A hike into history

The first visitors to the area called the sandstone slabs resting upon their clay pillars, toadstools. The name stuck. Each year, thousands of people are drawn to western Nebraska to see the unique landscape known as Toadstool Geologic Park.

Toadstool Geologic Park is the result of a river that flowed in the area over 30 million years ago. Weathering from wind and water created its current appearance. Volcanic ash from the West Coast was deposited here. Reddish layers in the rock were deposited during wet seasons, greenish layers during dry seasons.

The toadstools are created by the forces of wind and water, eroding the soft clay faster than the hard sandstone rock that caps it.

Horizontal bands in the rock layers can be clearly seen at Toadstool Geologic Park.

Toadstool Geologic Park is a key link in understanding the earth as it was 38 to 24 million years ago. The park is important in the study of Geology because it is considered the standard for animal fossils from the Eocene and Oligocene epochs. All similar-aged White River Group deposits in North America are compared to Toadstool.

As the rock cliff is undercut by erosion, overhanging rocks break off. No one can predict when the next break will occur, so view the cliffs from a safe distance.

In addition to viewing the unique landscape, toadstool offers a chance to view ancient trackways of rhinoceros, entelodonts – giant wild pigs – prehistoric ducks, miniature horses, humpless camels, gigantic tortoises, and other mammals.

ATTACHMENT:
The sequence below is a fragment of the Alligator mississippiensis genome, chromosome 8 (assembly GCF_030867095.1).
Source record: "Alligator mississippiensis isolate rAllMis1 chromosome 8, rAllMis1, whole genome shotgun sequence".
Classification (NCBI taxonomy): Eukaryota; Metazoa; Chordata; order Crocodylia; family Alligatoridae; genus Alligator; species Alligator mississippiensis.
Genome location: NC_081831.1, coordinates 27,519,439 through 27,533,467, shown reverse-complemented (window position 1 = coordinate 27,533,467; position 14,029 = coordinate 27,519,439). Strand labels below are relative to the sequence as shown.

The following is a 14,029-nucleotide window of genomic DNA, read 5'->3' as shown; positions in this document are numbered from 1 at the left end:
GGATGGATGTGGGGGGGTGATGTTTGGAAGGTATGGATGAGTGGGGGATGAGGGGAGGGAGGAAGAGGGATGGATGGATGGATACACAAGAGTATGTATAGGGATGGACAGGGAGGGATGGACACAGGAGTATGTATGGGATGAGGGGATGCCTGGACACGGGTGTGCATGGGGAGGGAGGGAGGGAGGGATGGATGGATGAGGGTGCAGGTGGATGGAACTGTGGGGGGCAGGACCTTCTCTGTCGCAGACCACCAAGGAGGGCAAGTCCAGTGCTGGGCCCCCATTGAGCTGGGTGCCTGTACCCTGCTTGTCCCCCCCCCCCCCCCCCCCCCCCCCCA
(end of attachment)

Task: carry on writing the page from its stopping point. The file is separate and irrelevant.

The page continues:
Birds continue to thrive at Toadstool Geologic Park.

Large mammals still enjoy the landscape at Toadstool Geologic Park.

Dragonflies can also be seen at Toadstool Geologic Park during the summer.

The flora and the fauna coexist at Toadstool Geologic Park.

When the wind picks up, as it always does in western Nebraska, plants will continue its life cycle to prepare for a new season and new visitors to enjoy the beauty of Toadstool Geologic Park.

As you leave Toadstool Geologic Park, be mindful of the cattle and other animals that may be in your path.

Toadstool Geologic Park may seem like it’s in the middle of nowhere – and it is – but it is absolutely worth the trip to step back into a fantastic time in our history.


Into the land of the hills of sand


I tried so hard

1 Comment

  1. Suzie K Wysocki


Leave a Reply

Your email address will not be published. Required fields are marked *

This site uses Akismet to reduce spam. Learn how your comment data is processed.

Powered by WordPress & Theme by Anders Norén